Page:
“First-Generation Driftwood” by Syazwani Saifudin

Syazwani Saifudin (age 14)


A google search will tell you that “muak” pronounced “moo-ah” is a Malay
word meaning queasy, but it’s usually used to describe food:
This cake is muak—it’s too much, too sweet.
A google search won’t tell you that my grandmother’s kue tat were never muak
bite-sized treats eaten with family on Hari Raya (or Eid as I eventually learnt to call it),
with golden dough turned soft and slightly crumbly upon baking
but not before being adorned by its crown jewel: sticky pineapple jam
stirred to perfection for hours, boiling in a bubbling pot
heat worthy of combatting Singapore’s humid sunshine
that languishing flies would bathe in,
their iridescent bodies glistening as I swatted them away
while walking to the market with my atok and nenek,
our hands intertwined, theirs calloused and wrinkled, mine still soft, all of ours damp
even in the early morning before the sun had risen above
the towering apartment complexes with thousands of windows
some of them flaunting patriotic red and white flags
others sporting laundry fluttering in the light breeze
that did little to dispel the sweat pooling on my forehead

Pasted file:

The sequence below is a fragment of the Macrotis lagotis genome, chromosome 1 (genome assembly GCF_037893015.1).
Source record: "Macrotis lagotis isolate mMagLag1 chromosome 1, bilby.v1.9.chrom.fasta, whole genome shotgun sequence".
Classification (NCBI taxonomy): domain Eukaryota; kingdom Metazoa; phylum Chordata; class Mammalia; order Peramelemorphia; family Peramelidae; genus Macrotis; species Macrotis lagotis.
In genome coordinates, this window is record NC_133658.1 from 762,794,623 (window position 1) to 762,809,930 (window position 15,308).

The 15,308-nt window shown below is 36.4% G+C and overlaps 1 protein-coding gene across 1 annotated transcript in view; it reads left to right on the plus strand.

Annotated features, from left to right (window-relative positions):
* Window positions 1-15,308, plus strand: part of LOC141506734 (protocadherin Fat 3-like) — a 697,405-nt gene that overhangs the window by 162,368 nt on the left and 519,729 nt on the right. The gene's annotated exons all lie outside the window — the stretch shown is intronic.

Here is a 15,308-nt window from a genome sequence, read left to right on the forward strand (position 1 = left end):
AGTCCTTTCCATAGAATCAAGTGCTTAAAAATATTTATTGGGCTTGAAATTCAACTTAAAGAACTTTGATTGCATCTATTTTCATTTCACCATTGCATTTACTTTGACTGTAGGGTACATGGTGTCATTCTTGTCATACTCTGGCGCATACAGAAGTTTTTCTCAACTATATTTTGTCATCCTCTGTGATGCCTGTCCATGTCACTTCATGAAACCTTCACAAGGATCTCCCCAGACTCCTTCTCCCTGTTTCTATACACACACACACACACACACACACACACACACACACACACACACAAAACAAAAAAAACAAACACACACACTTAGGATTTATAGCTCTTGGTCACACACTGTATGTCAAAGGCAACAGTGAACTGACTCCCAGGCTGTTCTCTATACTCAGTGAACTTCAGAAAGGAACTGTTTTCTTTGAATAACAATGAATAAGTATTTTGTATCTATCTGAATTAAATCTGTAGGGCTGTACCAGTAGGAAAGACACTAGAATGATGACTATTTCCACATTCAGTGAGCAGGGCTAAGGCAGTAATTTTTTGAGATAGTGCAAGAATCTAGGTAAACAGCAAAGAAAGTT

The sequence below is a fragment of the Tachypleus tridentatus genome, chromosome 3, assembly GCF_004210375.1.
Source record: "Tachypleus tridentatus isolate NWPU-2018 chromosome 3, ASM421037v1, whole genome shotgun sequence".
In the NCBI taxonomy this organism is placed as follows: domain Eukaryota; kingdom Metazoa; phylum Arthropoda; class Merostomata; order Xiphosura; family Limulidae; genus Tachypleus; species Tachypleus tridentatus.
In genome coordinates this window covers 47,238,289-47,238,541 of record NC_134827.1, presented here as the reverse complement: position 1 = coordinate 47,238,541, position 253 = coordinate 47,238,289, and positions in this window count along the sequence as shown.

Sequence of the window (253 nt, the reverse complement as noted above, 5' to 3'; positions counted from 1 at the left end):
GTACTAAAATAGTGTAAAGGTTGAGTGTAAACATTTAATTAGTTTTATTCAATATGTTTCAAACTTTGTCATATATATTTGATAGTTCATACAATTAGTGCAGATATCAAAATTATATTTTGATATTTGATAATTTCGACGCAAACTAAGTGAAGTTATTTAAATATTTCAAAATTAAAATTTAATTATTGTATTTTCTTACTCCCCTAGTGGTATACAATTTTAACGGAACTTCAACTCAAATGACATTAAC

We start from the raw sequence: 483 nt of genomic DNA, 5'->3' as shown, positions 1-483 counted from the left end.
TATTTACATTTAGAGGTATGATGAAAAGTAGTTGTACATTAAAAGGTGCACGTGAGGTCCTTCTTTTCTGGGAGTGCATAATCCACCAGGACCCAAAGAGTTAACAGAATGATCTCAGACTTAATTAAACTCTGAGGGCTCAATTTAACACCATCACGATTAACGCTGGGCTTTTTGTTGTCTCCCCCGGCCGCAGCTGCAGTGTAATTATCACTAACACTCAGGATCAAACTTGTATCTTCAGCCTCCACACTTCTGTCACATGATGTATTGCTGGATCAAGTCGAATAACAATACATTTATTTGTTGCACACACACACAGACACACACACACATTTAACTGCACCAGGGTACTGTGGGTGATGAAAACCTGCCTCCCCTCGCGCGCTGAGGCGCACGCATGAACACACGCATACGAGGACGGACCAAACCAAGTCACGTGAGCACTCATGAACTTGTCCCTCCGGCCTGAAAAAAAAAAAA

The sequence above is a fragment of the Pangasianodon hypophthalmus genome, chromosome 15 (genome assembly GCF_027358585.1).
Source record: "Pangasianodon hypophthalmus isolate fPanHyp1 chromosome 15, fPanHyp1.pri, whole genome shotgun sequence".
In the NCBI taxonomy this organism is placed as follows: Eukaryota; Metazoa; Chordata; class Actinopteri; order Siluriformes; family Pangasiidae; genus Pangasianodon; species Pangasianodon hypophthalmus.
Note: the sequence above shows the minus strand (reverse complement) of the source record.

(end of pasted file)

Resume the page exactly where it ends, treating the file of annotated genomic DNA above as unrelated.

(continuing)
as pacik in sandals, shorts and baggy button-downs tried to sell us
nasik lemak, or ice kacang or the discount baju kurung
that my parents used to dress us in for whole family gatherings
intricate designs and vibrant colours beautifully arranged to form clothes
that I am now too scared to wear on my school’s multicultural day
My parents will tell you that something is “muak” if it makes you feel sick
maybe they were muak of home and so, this is home now, it has to be.
But I’m muak of spending each Hari Raya
Without baju kurung
Without my grandmother’s kue tat
Without knowing any of my cousins or relatives
Without buying from the smiling macik some steaming fish balls on a stick
that my friends would describe as disgusting without ever tasting
This store-bought pastry is cotton
My skin is clingwrap pulled taut around a child’s finger
My words are loud like Singapore at night
My language is lost; stale and acrid in my mouth
Neither home feels like home.

from 2022 Rattle Young Poets Anthology


Why do you like to write poetry?

Syazwani Saifudin: “The poem that got me into writing poetry was ‘Some Things I Like’ by Lemn Sissay, which beautifully highlights some things often overlooked. Through poetry, I can highlight the things I don’t want to be overlooked which enables me to share my thoughts the way I never could aloud.”

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